One Step Closer: Washington State Bill Removing Discriminatory Covenants from Title Passed and Waits for Inslee’s Signature
As explained in a previous blog post, Washington State’s Legislature and Judiciary have been grappling with how to remove the monuments of racial territoriality from your title. Washington’s Legislature took a positive step forward by bringing House Bill 1335, which allows for redaction of discriminatory language from property title and the public record, to the finish line.
The Legislature – House Bill 1335
When our previous blog post was published, the Washington State Senate was contemplating 2021 Washington State House Bill 1335 in committee. Since then, the Senate passed the Bill and the House concurred with the Senate’s amendments. House Bill 1335 is now on Governor Jay Inslee’s desk—waiting for his signature.
Once signed and implemented, the Bill amends RCW 64.06.020 (the seller disclosure statement statute) and RCW 49.60.227 (the restrictive covenant statute) and adds new sections to Chapter 49.60 RCW (the Human Rights Commission’s Discrimination chapter). As previously discussed, one of the amendments to RCW 49.60.227 would give property owners, occupants, tenants, and HOAs the right to have discriminatory language physically redacted from title and the public record. This particular amendment is a major win for Alex May, as it addresses his main issue in the May v. Spokane County case.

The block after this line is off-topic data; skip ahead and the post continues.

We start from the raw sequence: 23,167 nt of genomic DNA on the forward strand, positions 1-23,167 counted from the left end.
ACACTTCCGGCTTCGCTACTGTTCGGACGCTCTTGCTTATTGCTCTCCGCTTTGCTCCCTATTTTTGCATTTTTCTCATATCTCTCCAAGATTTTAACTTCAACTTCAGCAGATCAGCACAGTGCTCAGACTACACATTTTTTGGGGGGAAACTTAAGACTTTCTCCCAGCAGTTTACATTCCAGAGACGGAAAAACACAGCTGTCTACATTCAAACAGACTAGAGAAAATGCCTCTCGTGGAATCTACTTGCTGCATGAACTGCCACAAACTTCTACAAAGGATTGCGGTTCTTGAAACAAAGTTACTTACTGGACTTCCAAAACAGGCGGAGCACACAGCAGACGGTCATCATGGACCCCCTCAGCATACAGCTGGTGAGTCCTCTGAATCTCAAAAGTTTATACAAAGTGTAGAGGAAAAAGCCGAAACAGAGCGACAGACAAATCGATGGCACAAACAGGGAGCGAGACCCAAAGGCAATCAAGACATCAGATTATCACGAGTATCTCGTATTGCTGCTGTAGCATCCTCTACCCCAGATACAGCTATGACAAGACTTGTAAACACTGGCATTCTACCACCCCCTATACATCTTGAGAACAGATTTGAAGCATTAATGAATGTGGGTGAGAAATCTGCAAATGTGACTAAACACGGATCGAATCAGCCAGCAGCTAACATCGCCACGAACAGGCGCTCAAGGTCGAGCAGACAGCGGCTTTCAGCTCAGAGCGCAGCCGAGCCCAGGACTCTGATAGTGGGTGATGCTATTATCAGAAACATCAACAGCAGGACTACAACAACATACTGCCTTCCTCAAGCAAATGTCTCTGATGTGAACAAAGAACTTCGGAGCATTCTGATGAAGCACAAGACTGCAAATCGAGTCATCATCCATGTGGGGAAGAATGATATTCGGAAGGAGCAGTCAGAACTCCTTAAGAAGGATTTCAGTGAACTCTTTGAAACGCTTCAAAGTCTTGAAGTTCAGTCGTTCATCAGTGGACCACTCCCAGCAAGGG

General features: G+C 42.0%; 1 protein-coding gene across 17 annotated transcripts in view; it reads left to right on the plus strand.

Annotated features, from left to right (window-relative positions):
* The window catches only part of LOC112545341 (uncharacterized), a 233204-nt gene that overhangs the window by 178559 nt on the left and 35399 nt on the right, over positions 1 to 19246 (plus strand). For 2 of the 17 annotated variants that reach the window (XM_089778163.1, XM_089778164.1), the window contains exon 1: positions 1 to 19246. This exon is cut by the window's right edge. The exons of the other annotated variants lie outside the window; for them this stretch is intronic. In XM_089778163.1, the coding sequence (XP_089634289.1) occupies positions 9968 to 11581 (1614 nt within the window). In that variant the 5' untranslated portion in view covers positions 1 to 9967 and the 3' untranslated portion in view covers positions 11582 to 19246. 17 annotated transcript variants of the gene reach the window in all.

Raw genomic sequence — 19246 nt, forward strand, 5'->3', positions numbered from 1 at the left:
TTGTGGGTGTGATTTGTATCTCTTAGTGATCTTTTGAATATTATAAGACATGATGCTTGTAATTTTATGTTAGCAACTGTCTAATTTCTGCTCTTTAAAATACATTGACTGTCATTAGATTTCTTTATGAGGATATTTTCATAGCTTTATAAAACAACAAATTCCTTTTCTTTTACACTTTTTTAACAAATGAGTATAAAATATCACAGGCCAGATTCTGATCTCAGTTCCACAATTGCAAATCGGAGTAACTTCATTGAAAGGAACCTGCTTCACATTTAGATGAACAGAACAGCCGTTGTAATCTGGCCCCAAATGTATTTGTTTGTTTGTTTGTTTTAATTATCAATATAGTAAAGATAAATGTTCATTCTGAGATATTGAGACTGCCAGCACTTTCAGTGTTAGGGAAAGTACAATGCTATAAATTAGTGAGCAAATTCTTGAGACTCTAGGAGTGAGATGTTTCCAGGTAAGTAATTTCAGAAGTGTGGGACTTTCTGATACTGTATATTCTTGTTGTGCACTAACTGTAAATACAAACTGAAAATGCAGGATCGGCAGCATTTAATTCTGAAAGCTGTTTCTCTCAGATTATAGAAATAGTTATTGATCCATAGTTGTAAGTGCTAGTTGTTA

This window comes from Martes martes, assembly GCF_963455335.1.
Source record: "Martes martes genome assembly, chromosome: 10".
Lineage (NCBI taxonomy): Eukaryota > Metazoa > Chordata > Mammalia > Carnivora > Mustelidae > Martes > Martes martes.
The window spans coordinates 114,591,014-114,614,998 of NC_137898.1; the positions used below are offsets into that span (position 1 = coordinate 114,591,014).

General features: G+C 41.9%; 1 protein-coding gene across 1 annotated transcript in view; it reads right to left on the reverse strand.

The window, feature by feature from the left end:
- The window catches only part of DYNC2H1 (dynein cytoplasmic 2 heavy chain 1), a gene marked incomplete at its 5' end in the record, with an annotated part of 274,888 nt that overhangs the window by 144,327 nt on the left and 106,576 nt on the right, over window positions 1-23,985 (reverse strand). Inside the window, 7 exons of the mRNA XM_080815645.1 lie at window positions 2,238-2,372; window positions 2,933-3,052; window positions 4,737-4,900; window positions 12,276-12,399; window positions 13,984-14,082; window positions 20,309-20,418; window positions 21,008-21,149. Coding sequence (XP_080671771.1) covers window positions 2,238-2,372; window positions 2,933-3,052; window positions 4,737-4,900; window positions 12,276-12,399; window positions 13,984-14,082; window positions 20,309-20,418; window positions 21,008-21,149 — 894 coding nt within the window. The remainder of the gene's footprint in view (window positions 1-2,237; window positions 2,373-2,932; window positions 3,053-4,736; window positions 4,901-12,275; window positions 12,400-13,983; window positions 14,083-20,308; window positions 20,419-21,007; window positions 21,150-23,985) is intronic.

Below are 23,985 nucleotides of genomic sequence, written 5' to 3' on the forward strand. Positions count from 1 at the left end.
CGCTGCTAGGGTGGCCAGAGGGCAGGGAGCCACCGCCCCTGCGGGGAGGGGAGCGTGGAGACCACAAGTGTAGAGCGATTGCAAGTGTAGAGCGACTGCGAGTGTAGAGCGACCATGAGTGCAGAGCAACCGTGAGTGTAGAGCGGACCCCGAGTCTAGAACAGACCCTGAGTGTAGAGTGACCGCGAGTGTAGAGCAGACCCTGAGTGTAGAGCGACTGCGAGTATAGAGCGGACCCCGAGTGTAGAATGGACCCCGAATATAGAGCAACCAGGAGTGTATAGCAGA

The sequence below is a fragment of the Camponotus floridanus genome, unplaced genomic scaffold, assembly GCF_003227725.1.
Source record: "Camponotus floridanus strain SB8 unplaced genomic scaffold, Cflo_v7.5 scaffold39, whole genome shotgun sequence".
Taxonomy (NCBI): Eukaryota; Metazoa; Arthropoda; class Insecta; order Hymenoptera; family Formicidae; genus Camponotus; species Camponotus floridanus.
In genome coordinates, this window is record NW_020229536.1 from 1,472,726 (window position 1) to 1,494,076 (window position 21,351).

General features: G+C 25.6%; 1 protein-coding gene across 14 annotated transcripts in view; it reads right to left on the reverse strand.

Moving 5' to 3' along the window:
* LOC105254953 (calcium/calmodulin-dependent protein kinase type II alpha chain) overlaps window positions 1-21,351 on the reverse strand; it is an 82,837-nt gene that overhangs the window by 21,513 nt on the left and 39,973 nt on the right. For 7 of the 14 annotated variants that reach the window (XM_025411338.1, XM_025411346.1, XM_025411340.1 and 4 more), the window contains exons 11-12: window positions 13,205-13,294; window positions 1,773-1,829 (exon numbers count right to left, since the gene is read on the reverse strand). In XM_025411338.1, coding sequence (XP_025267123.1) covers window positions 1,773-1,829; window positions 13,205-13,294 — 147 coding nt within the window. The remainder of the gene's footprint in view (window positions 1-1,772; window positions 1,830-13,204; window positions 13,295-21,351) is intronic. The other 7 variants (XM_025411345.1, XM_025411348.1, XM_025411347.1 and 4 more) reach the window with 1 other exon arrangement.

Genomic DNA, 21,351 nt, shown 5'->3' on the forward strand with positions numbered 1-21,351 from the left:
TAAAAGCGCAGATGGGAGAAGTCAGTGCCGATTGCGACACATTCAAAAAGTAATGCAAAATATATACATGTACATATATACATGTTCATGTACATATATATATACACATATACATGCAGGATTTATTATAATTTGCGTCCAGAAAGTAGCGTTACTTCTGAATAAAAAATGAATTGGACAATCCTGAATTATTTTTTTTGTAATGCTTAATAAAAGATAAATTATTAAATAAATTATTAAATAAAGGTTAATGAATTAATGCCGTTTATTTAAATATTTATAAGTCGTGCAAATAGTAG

The Judiciary – May v. Spokane County
A Petition for Review was filed on March 25, in the May v. Spokane County case. There, Division III of the Washington State Court of Appeals ruled that “striking” racially discriminatory restrictive covenants, as permitted under RCW 49.60.227, did not allow a property owner to redact racist language/covenants from the public record.
At this point, it is unclear whether Mr. May will continue to appeal under the current statutory framework, or if this case will dissolve if/when the new legislation launches.
We anticipate Governor Inslee will sign the Bill and will see whether and how the May v. Spokane County appeal proceeds. We will continue to track this issue and provide additional updates.
Meanwhile, if you have any questions about your title, racial covenants, and/or how to strike racially discriminatory covenants, please contact an attorney in our real estate practice group, including Karly Clendenen (email@example.com).